Convince People To Your Way of Thinking

Publicists and winery marketing departments are regularly looking to the media to help carry their message. This leads to press releases sent to wine writers, samples sent to reviewers and phone calls pitching stories. One venue that wineries and wine companies cultivate are the editorial pages of newspapers. They should.

The Op-Ed page is one of the most read sections of all newspapers and nearly every newspaper, be it daily or weekly, publish such a section. Those wineries that have an interest in current events should not think the Op-Ed is for others. But it’s important to approach this kind of pitch correctly.

This Placement of an opinion piece in the Op-Ed Section of the Chicago Tribune came only after pursuing it in just the right manner. Before you think about trying to get a piece in an Op-Ed Section, consider the following:

1. Is the topic you want to offer an opinion on timely? It needs to be
2. Will the person writing the opinion piece have some authority on the issue? They need to.

If you can answer in the affirmative to those two questions then you need to move on to other considerations.

1. What is the policy for submission of an Op-Ed Piece?
2. How long (how many words) do the editors want them to be?
3. Is there a style of writing that is preferred by the editors?
4. Is there a format that you must submit the piece in?

Often times you can find answers to these questions on the newspaper’s website where they will very nicely list what must be done to be considered for a Op-Ed piece. But there is a better way.

Call the editor of the Opinion page. Have a 10 second pitch ready that answers the first set of questions above. Then ask what is the best way to submit a piece. Nothing is more important than personal contact. Nothing is more important than actually reaching out and being able to offer the editor a compelling, timely opinion piece by someone who is an authority on the issue.

The style in which an opinion piece needs to be written is an entirely different topic. But let me just say that there is one thing common to all good opinion pieces: You are trying to convince people to your way of thinking.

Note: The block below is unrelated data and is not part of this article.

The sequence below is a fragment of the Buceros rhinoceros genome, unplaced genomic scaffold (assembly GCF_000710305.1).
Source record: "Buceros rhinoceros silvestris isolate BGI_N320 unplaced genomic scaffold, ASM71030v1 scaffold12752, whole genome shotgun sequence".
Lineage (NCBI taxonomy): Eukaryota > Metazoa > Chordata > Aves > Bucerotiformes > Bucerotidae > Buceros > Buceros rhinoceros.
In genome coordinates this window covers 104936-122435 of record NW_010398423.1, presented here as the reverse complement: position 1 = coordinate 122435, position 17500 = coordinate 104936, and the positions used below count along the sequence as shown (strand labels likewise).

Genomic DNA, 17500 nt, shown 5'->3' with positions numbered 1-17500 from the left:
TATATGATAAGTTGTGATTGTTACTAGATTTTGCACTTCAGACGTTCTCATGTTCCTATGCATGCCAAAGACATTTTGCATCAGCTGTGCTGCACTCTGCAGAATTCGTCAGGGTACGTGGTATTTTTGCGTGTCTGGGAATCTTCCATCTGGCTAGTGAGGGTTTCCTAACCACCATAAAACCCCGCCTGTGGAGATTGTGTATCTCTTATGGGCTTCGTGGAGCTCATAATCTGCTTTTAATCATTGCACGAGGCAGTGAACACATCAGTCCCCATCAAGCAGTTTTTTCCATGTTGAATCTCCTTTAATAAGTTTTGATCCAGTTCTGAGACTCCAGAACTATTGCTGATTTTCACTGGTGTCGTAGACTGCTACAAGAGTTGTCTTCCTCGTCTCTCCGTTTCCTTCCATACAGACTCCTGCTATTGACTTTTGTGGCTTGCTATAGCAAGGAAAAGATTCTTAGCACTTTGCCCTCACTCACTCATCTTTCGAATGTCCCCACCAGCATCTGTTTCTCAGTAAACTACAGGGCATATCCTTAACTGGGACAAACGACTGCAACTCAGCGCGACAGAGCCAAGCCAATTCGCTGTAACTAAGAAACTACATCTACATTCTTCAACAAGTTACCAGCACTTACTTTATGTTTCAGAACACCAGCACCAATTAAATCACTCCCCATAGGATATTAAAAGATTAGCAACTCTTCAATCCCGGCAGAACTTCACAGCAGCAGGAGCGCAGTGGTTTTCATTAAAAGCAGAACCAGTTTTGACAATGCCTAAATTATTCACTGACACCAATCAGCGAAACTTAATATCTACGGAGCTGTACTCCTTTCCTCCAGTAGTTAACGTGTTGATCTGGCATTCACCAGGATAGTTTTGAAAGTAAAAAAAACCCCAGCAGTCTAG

6 Responses

  1. Peggy - May 27, 2008

    Great job. I hope residents of IL appreciate what you are doing to bring this craziness to light.

  2. Nancy - May 28, 2008

    I saw your piece in the Trib last night. Excellent. One small problem with the whole direct shipping controversy: convincing or rather educating those who don’t care much about wine that people on your side of the fight aren’t every bit the special interests that the wholesalers are. From outside, “SWRA” looks a lot like “WSWA.” Are there any other products hampered by direct shipping laws, as wine is? Maybe, if there are practically none, that might help open eyes.
    Thanks again, from this corner of IL.

  3. Christina - May 28, 2008

    What a great article in the Tribune! I actually went to read the reader’s comments online and it was inspiring to see that Illinois residents do care about this issue. Thank you for getting the word out!

  4. dhonig - May 29, 2008

    One more thing helps – a local connection. If you ever lived in the community, had relatives there, vacationed there, or even drove through there, tell them. If your own community has a connection through similar economies, size, relationship to the rest of the state, anything, tell them that. The smaller the paper, the more local the editorial page, so make not just the issue, but the author, as local as possible.

  5. genevelyn - May 29, 2008

    I am surprised to see “call the editor” on your list. So, these folks aren’t too busy/annoyed to take a call from someone they don’t know pitching a piece?

  6. Tom Wark - May 29, 2008

    Sometimes they are too busy. But what do you care. All they can do is say, “email me something” or ” Call me tomorrow”. My experience however is that the editor is receptive to a well considered pitch.

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